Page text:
UK to make it illegal to buy 5G equipment from Huawei

UK to make it illegal to buy 5G equipment from Huawei

Oliver Dowden House of Commons.jpg

The US has won its battle to make the UK ban Huawei from new 5G networks, the government announced today.

Oliver Dowden, the minister responsible for telecoms in the UK parliament, said that mobile operators will be banned by law from adding Huawei equipment to their 5G networks by the end of 2020.

And they will have to remove all existing equipment from 5G networks by 2027, he added.

“This will delay our rollout of 5G,” said Dowden (pictured), the secretary of state for digital, culture, media and sport (DCMS). He put the total cost at “up to £2 billion”.

Chi Onwurah, the former telecoms engineer who is at MP for the opposition Labour Party, questioned this estimate, and also asked about the impact on the emergency services network (ESN), which BT is building in England, Wales and Scotland.

“We have to have confidence in the security and resilience of the networks,” said Dowden. Now the UK will have “one of the toughest resources in the world for telecoms security”.

He was clear about the causes for the change in policy from that announced in January, when his predecessor gave Huawei a 35% limit on equipment and banned it from network cores.

In May the US Department of Commerce (DoC) announced new sanctions that limit the ability of non-US chip suppliers to use US intellectual property, thereby limiting the ability of Japanese, South Korean and Taiwanese chip makers to supply Huawei.

Dowden said today that the UK’s National Cyber Security Centre (NCSC) has “significantly changed their assessment” after the DoC ruling from the US. Because of the US changes in rules “the UK can no longer be confident” in the supply chain, he said.

From the end of 2020 “it will be illegal” for UK mobile operators to source 5G equipment from Huawei. This “will be set out in law by the telecoms security bill”, which is likely to go through parliament over the next few months. “This will delay our rollout of 5G.”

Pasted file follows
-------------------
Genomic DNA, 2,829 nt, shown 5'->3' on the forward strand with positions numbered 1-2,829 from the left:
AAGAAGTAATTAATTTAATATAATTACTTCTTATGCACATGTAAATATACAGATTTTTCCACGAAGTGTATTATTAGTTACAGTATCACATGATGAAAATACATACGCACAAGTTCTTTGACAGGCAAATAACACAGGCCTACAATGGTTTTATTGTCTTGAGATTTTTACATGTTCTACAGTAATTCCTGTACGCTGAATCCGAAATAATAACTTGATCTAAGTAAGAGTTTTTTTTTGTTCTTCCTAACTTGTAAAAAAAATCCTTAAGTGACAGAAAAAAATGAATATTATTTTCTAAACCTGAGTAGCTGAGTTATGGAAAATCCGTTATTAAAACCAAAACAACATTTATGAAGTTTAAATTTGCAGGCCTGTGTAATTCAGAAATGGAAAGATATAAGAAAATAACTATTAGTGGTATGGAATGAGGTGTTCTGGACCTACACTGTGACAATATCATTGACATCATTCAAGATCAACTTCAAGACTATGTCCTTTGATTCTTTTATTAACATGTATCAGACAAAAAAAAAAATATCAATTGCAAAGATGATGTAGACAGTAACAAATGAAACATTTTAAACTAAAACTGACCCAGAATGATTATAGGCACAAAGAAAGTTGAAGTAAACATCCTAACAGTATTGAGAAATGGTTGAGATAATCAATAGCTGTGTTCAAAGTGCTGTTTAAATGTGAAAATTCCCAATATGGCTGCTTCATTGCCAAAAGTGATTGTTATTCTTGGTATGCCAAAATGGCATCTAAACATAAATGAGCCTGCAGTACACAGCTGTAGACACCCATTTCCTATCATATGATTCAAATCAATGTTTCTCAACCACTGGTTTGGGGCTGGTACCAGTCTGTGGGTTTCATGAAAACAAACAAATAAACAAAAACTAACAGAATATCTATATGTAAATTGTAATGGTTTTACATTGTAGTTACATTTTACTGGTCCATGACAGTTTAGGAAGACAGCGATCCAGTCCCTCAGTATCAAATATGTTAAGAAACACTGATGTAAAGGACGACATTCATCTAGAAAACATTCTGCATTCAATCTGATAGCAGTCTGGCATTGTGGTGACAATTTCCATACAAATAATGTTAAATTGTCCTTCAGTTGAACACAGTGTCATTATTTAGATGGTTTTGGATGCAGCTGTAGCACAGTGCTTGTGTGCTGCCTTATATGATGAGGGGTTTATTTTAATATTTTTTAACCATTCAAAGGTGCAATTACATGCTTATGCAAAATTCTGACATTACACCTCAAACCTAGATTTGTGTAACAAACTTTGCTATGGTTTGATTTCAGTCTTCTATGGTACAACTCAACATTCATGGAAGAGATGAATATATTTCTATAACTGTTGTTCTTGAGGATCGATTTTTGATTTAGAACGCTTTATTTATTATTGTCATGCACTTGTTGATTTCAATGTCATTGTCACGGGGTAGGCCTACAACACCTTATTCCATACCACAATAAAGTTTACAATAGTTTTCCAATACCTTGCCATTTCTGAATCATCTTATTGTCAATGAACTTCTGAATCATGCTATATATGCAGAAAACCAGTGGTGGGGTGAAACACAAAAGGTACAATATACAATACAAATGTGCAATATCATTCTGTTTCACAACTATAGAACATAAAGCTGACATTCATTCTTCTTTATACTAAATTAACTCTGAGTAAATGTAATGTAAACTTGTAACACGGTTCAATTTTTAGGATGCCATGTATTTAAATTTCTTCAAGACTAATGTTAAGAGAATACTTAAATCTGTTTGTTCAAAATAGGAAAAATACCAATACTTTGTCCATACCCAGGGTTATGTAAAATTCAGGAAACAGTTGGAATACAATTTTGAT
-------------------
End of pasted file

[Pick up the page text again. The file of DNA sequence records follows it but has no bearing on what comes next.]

He added: “This has not been an easy decision but it is the right one.”

He said the UK will carry out “a short technical assessment” on risks of using Huawei in older mobile networks and in full-fibre networks. Today’s statement did not cover them.

It is “a global market failure” that the industry is “dangerously reliant on too few vendors” in the industry, said Dowden. He said the UK government is also talking to Samsung and NEC about a possible role for them.

He wants to promote a diversification strategy, to secure the supply chair on non-high risk vendors, to encourage the development of new scale vendors, and to invest in R&D for operators and vendors.

He was probably the first government minister to talk about opportunities for open radio access networks (open RAN or O-RAN) but said that was a long-term transition.

Onwurah said that until today the government, which has been in power 10 years, has been “incomprehensibly negligent”. She said: “The government refused to face reality.” She also mentioned O-RAN and talked of UK companies IP.Access and Filtronic.

“Regrettably our future in the UK has become politicized. This is about US trade policy and not security,” said Huawei spokesman Ed Brewster. “Over the past 20 years, Huawei has focused on building a better connected UK. As a responsible business, we will continue to support our customers as we have always done.”

He added: “We will conduct a detailed review of what today’s announcement means for our business here and will work with the UK government to explain how we can continue to contribute to a better connected Britain.”

Huawei announced its first-half results last night.